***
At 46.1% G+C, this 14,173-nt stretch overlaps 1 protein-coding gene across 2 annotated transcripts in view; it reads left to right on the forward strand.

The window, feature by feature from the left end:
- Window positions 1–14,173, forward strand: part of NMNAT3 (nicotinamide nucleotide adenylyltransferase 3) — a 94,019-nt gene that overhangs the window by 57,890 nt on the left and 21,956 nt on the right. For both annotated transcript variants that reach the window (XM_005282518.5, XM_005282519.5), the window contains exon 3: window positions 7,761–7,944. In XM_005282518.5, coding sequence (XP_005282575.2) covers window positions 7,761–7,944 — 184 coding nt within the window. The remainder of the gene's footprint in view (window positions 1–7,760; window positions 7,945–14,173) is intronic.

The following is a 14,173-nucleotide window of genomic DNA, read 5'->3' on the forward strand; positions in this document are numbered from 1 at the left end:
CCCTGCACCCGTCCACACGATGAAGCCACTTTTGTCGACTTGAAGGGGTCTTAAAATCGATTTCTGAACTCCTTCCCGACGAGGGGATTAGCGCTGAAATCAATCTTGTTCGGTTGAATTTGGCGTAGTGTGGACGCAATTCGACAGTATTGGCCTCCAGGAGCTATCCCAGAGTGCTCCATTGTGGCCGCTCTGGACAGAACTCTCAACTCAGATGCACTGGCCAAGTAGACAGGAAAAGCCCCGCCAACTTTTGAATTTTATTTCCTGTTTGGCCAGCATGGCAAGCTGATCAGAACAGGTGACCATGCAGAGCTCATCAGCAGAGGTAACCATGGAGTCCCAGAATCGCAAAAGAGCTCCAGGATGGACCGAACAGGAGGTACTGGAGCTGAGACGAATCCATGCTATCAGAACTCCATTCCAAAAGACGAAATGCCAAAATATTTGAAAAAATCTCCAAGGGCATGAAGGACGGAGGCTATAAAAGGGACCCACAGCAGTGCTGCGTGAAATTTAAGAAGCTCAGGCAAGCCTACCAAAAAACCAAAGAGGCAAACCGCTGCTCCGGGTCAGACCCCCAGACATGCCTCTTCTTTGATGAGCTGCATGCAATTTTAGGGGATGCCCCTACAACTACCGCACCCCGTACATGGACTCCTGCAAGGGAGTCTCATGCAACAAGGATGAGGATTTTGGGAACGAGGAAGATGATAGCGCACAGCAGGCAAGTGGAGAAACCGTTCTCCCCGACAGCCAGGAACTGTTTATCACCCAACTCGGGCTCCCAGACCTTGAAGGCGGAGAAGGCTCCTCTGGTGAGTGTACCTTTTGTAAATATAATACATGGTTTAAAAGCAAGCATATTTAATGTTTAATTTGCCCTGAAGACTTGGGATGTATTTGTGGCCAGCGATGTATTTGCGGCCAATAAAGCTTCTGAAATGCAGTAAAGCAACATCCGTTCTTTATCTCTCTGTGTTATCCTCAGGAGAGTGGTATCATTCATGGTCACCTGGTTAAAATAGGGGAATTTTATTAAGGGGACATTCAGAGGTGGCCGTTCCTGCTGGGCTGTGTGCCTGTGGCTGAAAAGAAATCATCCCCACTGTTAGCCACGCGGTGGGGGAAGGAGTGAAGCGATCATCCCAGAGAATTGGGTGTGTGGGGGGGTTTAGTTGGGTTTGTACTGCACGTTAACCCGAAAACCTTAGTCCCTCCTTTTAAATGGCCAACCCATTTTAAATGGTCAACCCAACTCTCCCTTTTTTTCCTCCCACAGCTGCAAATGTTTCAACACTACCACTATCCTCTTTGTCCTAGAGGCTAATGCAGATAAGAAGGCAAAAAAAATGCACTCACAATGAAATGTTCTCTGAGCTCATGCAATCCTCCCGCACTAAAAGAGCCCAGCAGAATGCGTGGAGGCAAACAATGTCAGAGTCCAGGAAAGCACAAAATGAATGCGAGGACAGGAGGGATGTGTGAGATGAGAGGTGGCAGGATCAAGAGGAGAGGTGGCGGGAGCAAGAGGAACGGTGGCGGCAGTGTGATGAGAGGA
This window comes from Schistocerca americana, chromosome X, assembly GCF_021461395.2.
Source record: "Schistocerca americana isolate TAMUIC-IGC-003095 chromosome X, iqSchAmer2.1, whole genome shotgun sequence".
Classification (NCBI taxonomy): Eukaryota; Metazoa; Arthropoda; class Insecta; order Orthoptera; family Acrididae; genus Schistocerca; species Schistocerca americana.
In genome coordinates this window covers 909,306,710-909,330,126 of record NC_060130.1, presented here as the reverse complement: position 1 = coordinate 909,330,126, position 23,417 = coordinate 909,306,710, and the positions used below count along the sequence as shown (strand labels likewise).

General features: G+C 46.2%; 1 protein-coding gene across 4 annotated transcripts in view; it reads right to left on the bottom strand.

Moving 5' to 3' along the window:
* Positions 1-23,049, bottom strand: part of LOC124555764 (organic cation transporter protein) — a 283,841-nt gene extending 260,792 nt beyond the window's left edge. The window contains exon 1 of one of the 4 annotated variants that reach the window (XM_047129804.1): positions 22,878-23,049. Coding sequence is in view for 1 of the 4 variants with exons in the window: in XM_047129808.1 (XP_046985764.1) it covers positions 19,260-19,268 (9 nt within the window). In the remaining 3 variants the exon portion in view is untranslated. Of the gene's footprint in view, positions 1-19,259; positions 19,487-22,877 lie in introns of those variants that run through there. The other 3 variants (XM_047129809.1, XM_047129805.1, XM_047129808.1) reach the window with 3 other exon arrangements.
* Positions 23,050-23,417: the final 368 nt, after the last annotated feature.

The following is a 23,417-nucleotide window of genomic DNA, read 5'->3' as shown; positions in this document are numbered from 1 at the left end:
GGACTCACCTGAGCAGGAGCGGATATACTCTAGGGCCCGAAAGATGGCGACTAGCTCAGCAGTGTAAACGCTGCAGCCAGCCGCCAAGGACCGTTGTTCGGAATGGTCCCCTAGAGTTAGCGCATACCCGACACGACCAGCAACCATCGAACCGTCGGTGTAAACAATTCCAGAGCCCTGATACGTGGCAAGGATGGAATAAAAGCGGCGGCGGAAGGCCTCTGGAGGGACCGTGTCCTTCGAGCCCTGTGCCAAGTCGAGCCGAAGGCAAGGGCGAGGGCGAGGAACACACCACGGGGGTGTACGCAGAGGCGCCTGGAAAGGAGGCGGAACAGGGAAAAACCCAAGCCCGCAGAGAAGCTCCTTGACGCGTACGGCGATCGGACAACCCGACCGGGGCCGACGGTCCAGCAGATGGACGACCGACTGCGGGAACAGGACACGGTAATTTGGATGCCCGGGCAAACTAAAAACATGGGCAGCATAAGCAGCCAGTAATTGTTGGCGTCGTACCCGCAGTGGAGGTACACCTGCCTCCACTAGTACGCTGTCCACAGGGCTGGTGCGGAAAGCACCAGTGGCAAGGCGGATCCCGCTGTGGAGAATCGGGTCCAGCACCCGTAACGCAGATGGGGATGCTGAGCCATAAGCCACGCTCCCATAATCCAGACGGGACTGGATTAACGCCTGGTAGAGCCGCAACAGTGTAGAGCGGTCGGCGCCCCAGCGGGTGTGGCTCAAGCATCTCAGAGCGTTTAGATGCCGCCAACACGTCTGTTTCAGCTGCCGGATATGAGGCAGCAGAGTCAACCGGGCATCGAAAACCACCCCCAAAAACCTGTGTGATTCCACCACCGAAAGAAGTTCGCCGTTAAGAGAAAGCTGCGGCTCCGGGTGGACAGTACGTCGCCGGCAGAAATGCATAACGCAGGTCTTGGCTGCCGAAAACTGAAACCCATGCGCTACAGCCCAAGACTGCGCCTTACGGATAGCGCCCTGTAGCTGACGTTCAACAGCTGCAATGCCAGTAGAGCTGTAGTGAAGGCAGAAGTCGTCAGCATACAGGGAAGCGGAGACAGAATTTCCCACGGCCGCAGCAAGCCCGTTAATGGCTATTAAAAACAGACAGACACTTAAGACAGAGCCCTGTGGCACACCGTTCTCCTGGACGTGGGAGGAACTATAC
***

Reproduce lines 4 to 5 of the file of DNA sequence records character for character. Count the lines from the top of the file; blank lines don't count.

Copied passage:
The following is a 14,173-nucleotide window of genomic DNA, read 5'->3' on the forward strand; positions in this document are numbered from 1 at the left end:
CCCTGCACCCGTCCACACGATGAAGCCACTTTTGTCGACTTGAAGGGGTCTTAAAATCGATTTCTGAACTCCTTCCCGACGAGGGGATTAGCGCTGAAATCAATCTTGTTCGGTTGAATTTGGCGTAGTGTGGACGCAATTCGACAGTATTGGCCTCCAGGAGCTATCCCAGAGTGCTCCATTGTGGCCGCTCTGGACAGAACTCTCAACTCAGATGCACTGGCCAAGTAGACAGGAAAAGCCCCGCCAACTTTTGAATTTTATTTCCTGTTTGGCCAGCATGGCAAGCTGATCAGAACAGGTGACCATGCAGAGCTCATCAGCAGAGGTAACCATGGAGTCCCAGAATCGCAAAAGAGCTCCAGGATGGACCGAACAGGAGGTACTGGAGCTGAGACGAATCCATGCTATCAGAACTCCATTCCAAAAGACGAAATGCCAAAATATTTGAAAAAATCTCCAAGGGCATGAAGGACGGAGGCTATAAAAGGGACCCACAGCAGTGCTGCGTGAAATTTAAGAAGCTCAGGCAAGCCTACCAAAAAACCAAAGAGGCAAACCGCTGCTCCGGGTCAGACCCCCAGACATGCCTCTTCTTTGATGAGCTGCATGCAATTTTAGGGGATGCCCCTACAACTACCGCACCCCGTACATGGACTCCTGCAAGGGAGTCTCATGCAACAAGGATGAGGATTTTGGGAACGAGGAAGATGATAGCGCACAGCAGGCAAGTGGAGAAACCGTTCTCCCCGACAGCCAGGAACTGTTTATCACCCAACTCGGGCTCCCAGACCTTGAAGGCGGAGAAGGCTCCTCTGGTGAGTGTACCTTTTGTAAATATAATACATGGTTTAAAAGCAAGCATATTTAATGTTTAATTTGCCCTGAAGACTTGGGATGTATTTGTGGCCAGCGATGTATTTGCGGCCAATAAAGCTTCTGAAATGCAGTAAAGCAACATCCGTTCTTTATCTCTCTGTGTTATCCTCAGGAGAGTGGTATCATTCATGGTCACCTGGTTAAAATAGGGGAATTTTATTAAGGGGACATTCAGAGGTGGCCGTTCCTGCTGGGCTGTGTGCCTGTGGCTGAAAAGAAATCATCCCCACTGTTAGCCACGCGGTGGGGGAAGGAGTGAAGCGATCATCCCAGAGAATTGGGTGTGTGGGGGGGTTTAGTTGGGTTTGTACTGCACGTTAACCCGAAAACCTTAGTCCCTCCTTTTAAATGGCCAACCCATTTTAAATGGTCAACCCAACTCTCCCTTTTTTTCCTCCCACAGCTGCAAATGTTTCAACACTACCACTATCCTCTTTGTCCTAGAGGCTAATGCAGATAAGAAGGCAAAAAAAATGCACTCACAATGAAATGTTCTCTGAGCTCATGCAATCCTCCCGCACTAAAAGAGCCCAGCAGAATGCGTGGAGGCAAACAATGTCAGAGTCCAGGAAAGCACAAAATGAATGCGAGGACAGGAGGGATGTGTGAGATGAGAGGTGGCAGGATCAAGAGGAGAGGTGGCGGGAGCAAGAGGAACGGTGGCGGCAGTGTGATGAGAGGA